Griffin does not only write about the historical facts. For instance, when she writes about Gandhi she makes it possible for us to see what the inner workings of his mind and his inner voices might have been. We see the historical moments that might have defined his making. Similarly, she creates a powerful character sketch of Nazi Heinrich Himmler, who became the architect of the Jewish genocide. We witness his controlling father and stifling upbringing, where a sustained effort is made to utterly stamp emotions out of him, we see him repeating his classmates’ confidences to his father, who is a schoolmaster.
Meanwhile, she uses short italic passages to tell us about cell biology and the development of weapons and guided missiles in Germany and then by some of the same scientists in the USA. These narratives are like two narrow, parallel rivers moving throughout the book. One river is murky and dark. It constricts our body. It feels more and more menacing as we witness the evolution of weapons into more and more sophisticated tools of destruction. But through this impressive mosaic structure we get to see the depths and breadth of the interconnection of both events and lives across places and time.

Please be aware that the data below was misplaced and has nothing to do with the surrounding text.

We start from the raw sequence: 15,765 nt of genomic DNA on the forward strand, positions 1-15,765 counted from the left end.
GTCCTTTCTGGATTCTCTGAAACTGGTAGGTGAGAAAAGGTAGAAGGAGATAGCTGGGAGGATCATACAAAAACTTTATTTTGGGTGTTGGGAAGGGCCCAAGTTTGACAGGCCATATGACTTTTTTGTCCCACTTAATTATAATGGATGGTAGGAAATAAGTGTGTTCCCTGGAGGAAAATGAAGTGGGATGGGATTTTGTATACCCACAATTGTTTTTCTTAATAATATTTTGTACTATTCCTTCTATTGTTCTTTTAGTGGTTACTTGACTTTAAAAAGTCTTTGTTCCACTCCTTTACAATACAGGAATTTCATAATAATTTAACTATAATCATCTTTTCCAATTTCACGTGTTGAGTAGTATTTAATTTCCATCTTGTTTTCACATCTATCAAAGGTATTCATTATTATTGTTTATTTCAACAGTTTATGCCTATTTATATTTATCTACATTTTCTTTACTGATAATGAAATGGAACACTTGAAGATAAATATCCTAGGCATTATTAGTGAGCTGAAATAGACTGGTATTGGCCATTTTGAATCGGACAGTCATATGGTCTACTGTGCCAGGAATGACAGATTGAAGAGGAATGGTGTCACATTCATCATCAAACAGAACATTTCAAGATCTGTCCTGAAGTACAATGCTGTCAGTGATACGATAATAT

Griffin examines the relationship between war and denial and how there is a social structure that fragments events and where one is never allowed to see the effects of what one does. She writes: “I am not free of [denial] the condition I describe here. I cannot be certain how far back in human history the habit of denial can be traced. But it is at least as old as I am. In our common history, I have found it in the legends surrounding the battle of Troy, and in my own family I have traced it three generations back, to that recent time past when there had been no world wars and my grandparents were young. All that I was taught at home or in school was colored by denial, and thus it became so familiar to me that I did not see it.” And elsewhere she writes: “We are not used to associating our private lives with public events. Yet the histories of families cannot be separated from the histories of nations. To divide them is part of our denial.”